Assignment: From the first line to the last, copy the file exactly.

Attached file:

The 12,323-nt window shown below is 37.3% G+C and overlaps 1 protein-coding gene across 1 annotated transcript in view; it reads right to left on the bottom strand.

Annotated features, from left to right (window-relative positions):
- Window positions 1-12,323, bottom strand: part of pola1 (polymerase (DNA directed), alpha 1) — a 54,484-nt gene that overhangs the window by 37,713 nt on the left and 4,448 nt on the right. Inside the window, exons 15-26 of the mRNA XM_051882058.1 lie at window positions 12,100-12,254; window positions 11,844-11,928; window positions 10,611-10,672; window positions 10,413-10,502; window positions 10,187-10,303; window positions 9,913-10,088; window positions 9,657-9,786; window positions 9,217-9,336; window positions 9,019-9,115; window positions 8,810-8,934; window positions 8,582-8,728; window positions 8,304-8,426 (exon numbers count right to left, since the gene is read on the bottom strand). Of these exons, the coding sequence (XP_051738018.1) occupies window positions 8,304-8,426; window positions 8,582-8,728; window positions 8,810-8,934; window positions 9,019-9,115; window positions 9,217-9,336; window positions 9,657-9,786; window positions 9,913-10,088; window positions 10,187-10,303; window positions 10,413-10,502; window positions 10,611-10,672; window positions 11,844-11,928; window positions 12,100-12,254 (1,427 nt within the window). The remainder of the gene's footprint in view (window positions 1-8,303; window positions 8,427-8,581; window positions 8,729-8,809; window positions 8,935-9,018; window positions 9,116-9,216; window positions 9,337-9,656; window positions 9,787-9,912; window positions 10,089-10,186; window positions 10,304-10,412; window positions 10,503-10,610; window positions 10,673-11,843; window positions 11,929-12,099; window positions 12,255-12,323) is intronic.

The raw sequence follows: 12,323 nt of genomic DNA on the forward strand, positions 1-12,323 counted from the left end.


The 12,323-nt window shown below is 37.3% G+C and overlaps 1 protein-coding gene across 1 annotated transcript in view; it reads right to left on the bottom strand.

Annotated features, from left to right (window-relative positions):
- Window positions 1-12,323, bottom strand: part of pola1 (polymerase (DNA directed), alpha 1) — a 54,484-nt gene that overhangs the window by 37,713 nt on the left and 4,448 nt on the right. Inside the window, exons 15-26 of the mRNA XM_051882058.1 lie at window positions 12,100-12,254; window positions 11,844-11,928; window positions 10,611-10,672; window positions 10,413-10,502; window positions 10,187-10,303; window positions 9,913-10,088; window positions 9,657-9,786; window positions 9,217-9,336; window positions 9,019-9,115; window positions 8,810-8,934; window positions 8,582-8,728; window positions 8,304-8,426 (exon numbers count right to left, since the gene is read on the bottom strand). Of these exons, the coding sequence (XP_051738018.1) occupies window positions 8,304-8,426; window positions 8,582-8,728; window positions 8,810-8,934; window positions 9,019-9,115; window positions 9,217-9,336; window positions 9,657-9,786; window positions 9,913-10,088; window positions 10,187-10,303; window positions 10,413-10,502; window positions 10,611-10,672; window positions 11,844-11,928; window positions 12,100-12,254 (1,427 nt within the window). The remainder of the gene's footprint in view (window positions 1-8,303; window positions 8,427-8,581; window positions 8,729-8,809; window positions 8,935-9,018; window positions 9,116-9,216; window positions 9,337-9,656; window positions 9,787-9,912; window positions 10,089-10,186; window positions 10,304-10,412; window positions 10,503-10,610; window positions 10,673-11,843; window positions 11,929-12,099; window positions 12,255-12,323) is intronic.

The raw sequence follows: 12,323 nt of genomic DNA on the forward strand, positions 1-12,323 counted from the left end.